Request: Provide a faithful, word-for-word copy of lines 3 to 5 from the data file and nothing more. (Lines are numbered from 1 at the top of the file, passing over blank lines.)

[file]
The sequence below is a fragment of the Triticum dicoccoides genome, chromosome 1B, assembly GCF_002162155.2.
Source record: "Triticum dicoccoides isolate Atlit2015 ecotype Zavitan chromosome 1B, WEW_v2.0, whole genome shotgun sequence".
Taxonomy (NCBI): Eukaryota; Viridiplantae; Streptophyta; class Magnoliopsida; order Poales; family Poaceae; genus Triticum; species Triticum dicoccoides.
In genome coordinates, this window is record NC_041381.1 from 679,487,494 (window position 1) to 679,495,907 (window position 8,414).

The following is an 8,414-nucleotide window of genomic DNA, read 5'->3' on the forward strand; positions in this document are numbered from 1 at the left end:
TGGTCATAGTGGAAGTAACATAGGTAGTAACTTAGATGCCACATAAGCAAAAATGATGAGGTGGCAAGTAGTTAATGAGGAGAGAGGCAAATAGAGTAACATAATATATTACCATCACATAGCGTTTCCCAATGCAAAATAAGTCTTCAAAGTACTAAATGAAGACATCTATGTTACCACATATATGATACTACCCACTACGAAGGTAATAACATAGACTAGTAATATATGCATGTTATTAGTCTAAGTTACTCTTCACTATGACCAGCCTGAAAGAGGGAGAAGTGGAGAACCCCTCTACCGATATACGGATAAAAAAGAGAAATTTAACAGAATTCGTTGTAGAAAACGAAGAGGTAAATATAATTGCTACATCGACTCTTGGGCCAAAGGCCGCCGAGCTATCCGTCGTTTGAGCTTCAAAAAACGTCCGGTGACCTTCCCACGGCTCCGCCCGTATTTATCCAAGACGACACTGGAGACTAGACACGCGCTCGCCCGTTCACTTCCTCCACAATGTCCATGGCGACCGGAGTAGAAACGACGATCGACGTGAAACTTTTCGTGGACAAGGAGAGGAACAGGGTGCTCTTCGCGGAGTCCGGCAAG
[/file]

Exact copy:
Taxonomy (NCBI): Eukaryota; Viridiplantae; Streptophyta; class Magnoliopsida; order Poales; family Poaceae; genus Triticum; species Triticum dicoccoides.
In genome coordinates, this window is record NC_041381.1 from 679,487,494 (window position 1) to 679,495,907 (window position 8,414).

The following is an 8,414-nucleotide window of genomic DNA, read 5'->3' on the forward strand; positions in this document are numbered from 1 at the left end: